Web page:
In defense of the facts

A few days from the end of 2021, marked by the manipulation of public opinion in Mexico and in the world, the defense of facts as a necessary condition for democracy and peace, enunciated by María Ressa and Dimitri Muratov when receiving the Nobel Prize de la Paz, inspires to reflect and imagine ways to a better future

In announcing the recognition of two journalists who founded independent media, persecuted by authoritarian governments, the Norwegian Nobel Committee highlighted “their efforts to safeguard freedom of expression, which is a necessary condition for democracy and lasting peace” and recognized through them to all journalists who practice their profession in increasingly difficult conditions.

The importance of documenting the facts to preserve democracy and the possibility of working for a “fairer, more egalitarian and more compassionate world” (Ressa), and of stopping “progress without freedom” and the exaltation of war (Muratov) , recall the reflections of Hannah Arendt on the political uses of the fallacy, the lie and the silences imposed around the Vietnam War revealed by the Pentagon Papers. If the philosopher had already lucidly warned of the dire effects of collusion between the media and politics to justify war, military spending and the useless death of thousands of people, Ressa and Muratov alluded in their speeches to current circumstances that make it more urgent, and difficult, today the investigation and dissemination of the facts, freedom of expression and the defense of independent media against digital manipulation and the continuous exaltation of war and conflict.

María Ressa, founder of the news portal Rappler, a leader in the media resistance to the criminal government of Duterte in the Philippines, denounced the political repression against journalists, human rights defenders and ethical jurists, who threatens herself with judicial accusations that They could sentence her to a hundred years in prison. He especially criticized the promotion of false news, hatred and polarization that, for profit, are carried out by digital companies that control social networks, Facebook in particular, to “reduce human will” and modify behavior. Against this conjunction of corporations that dehumanize and governments that kill and imprison, Ressa maintains a hope in the good that human beings do and can do if they distinguish good from evil and choose the right side. His forceful argument that “without facts there can be no truth, without truth there can be no trust, without trust there is no shared reality, no democracy” and that without these we will not be able to face climate change or maintain “the fight for truth”, can synthesize the urgency of imagining individual and collective actions to preserve or build a common base from shared verifiable knowledge. Having to explain in the 21st century that vaccines protect or that mega-projects destroy biodiversity or that war kills seems ridiculous, but today it is an ethical act in the face of systematic misinformation.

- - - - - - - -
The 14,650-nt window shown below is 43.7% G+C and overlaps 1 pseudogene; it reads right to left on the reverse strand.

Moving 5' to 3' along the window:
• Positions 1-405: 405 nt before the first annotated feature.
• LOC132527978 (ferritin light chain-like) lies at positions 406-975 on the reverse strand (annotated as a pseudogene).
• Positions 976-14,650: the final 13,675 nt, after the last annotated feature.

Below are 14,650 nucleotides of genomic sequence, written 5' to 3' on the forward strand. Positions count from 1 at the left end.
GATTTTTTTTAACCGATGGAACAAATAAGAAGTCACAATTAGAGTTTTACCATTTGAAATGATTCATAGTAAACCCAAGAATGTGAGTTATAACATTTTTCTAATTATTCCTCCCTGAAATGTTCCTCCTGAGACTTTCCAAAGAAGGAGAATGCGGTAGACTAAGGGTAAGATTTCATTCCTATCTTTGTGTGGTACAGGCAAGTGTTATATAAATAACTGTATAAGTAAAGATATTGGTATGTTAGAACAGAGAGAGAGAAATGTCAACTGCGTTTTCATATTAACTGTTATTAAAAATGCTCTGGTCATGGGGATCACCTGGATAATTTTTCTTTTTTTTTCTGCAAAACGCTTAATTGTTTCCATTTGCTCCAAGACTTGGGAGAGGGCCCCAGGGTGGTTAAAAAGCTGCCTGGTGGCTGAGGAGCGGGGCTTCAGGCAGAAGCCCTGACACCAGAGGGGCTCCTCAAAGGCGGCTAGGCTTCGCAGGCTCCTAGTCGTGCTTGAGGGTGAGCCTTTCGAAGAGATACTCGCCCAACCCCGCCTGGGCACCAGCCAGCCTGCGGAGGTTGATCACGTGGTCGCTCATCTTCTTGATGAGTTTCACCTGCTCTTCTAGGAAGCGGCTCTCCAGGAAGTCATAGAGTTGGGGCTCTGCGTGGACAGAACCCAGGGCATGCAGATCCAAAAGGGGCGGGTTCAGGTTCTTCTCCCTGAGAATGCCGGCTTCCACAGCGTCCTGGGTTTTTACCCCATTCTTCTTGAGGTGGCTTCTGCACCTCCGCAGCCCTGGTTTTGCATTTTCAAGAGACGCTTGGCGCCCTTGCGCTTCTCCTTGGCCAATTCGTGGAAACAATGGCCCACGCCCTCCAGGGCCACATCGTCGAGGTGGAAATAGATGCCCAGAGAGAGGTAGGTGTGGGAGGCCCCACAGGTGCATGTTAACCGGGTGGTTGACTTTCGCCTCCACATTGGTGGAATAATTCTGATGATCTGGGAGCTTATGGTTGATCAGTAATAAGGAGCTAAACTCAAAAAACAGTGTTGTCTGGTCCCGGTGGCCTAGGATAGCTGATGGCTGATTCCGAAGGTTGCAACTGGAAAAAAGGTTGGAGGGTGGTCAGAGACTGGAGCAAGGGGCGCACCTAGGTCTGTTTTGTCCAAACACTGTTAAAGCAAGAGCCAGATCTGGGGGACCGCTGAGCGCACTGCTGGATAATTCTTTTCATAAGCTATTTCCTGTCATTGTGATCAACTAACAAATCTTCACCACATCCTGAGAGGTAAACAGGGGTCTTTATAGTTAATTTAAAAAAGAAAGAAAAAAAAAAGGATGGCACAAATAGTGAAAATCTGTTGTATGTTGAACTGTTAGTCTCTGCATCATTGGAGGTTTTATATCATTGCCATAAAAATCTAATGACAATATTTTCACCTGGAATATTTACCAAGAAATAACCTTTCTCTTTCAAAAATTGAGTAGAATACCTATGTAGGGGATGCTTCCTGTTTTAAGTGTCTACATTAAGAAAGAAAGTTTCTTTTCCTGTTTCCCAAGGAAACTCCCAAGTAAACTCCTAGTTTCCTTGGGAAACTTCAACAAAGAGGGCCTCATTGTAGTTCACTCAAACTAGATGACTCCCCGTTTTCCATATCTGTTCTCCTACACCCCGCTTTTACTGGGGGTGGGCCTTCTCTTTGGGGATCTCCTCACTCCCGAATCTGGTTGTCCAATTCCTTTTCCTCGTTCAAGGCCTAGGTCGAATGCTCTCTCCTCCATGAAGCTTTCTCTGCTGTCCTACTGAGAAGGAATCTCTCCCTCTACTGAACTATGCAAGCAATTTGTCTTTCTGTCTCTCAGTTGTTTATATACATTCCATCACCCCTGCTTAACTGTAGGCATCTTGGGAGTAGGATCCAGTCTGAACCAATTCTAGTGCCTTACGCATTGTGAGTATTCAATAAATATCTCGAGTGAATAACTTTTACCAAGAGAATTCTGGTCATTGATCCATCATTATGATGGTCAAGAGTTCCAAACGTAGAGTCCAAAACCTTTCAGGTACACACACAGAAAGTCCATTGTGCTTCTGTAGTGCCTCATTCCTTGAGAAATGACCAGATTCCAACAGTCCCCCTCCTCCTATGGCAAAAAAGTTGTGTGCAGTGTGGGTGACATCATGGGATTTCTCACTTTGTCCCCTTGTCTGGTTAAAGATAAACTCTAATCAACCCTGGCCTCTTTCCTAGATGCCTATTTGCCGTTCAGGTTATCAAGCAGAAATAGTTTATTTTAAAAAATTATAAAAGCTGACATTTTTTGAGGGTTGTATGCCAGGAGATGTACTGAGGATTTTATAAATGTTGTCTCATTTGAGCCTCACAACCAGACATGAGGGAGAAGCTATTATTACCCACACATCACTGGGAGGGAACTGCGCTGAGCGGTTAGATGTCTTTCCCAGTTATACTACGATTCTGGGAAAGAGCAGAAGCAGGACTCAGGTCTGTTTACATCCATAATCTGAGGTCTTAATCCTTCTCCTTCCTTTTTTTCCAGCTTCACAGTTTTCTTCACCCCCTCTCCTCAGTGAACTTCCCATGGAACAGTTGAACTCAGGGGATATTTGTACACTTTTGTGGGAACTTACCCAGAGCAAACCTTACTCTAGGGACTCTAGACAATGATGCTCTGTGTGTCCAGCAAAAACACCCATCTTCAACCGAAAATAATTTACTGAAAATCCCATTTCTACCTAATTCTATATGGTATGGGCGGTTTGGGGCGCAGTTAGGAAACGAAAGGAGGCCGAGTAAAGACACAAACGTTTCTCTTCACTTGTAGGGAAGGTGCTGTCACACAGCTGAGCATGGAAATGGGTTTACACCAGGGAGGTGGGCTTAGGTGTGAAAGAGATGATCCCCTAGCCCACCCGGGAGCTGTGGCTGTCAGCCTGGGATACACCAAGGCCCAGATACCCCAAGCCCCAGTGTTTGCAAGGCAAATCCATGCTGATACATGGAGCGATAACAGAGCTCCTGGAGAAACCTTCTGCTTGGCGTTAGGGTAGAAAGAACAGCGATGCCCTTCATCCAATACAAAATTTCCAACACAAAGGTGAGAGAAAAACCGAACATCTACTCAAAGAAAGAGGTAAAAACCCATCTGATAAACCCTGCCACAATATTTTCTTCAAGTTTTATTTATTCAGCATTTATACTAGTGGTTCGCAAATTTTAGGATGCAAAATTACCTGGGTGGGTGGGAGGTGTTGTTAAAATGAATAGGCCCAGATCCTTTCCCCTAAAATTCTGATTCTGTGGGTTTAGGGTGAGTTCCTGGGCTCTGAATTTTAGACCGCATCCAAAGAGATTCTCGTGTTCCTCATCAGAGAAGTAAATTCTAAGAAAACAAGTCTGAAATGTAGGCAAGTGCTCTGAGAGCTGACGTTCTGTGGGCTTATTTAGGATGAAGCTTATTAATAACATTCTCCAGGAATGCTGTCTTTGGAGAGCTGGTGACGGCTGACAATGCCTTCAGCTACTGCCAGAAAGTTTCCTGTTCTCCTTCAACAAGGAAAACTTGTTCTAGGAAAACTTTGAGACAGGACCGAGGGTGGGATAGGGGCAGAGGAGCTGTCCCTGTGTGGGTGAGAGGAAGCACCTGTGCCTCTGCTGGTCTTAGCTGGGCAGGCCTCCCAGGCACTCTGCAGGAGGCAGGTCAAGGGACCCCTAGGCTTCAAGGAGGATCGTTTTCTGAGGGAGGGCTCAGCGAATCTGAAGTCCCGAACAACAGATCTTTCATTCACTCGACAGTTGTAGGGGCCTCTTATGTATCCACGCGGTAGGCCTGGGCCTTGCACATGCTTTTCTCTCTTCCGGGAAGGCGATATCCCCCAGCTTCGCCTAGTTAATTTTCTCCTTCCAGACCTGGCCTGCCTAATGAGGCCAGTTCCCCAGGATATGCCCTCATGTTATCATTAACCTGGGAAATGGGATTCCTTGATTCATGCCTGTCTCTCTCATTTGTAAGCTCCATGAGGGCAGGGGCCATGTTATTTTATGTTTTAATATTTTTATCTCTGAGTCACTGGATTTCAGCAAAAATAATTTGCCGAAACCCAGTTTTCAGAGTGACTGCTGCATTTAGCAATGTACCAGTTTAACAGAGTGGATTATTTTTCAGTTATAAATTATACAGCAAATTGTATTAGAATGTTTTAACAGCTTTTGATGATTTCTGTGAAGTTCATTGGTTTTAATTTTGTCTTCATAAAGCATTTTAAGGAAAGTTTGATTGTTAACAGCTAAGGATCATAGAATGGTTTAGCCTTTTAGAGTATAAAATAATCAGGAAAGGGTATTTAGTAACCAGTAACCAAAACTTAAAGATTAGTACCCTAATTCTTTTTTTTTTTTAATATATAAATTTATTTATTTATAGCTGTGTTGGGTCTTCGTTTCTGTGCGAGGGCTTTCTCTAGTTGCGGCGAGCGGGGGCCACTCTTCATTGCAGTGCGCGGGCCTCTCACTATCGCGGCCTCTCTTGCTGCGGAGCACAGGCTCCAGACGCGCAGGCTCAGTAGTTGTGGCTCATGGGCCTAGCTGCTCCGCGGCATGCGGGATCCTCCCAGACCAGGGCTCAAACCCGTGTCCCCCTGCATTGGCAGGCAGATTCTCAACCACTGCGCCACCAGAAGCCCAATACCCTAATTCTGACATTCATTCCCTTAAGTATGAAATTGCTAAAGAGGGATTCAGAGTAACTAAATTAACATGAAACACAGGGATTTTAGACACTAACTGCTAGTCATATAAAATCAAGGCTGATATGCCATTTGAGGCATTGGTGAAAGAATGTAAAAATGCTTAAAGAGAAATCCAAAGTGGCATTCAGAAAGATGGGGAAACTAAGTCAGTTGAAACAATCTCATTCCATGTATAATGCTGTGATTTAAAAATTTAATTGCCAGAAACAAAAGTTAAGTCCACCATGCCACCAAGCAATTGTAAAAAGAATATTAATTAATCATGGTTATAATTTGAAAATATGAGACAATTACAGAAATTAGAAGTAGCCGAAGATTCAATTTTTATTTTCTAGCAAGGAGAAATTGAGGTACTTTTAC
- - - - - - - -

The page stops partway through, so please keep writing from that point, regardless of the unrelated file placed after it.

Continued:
Freedom of expression, thought and information are also essential in the defense of peace, as explained by Dimitri Muratov, founder of Novaya Gazeta (1993), an agency that has already lost several colleagues at the hands of the Russian regime. Although he alluded above all to the Russian imperial-patriotic discourse, in particular to Russia’s warlike threat against Ukraine, his denunciation that “today’s ideologues promote the idea of ​​dying for your country, not living for your country” reveals barbarism that hides the exaltation of the “heroic sacrifice” for the Fatherland, the Cause or the Leader.

Telling the facts, seeking the truth, showing the reality of torture, clandestine graves, femicidal misogyny, environmental devastation, has cost the lives of many journalists in Mexico. By exercising freedom of the press they defend democracy.


Lucia Melgar

Cultural criticism


She is a professor of literature and gender and cultural criticism. Doctor in Latin American literature from the University of Chicago (1996), with a master’s degree in history from the same University (1988) and a bachelor’s degree in social sciences (ITAM, 1986).

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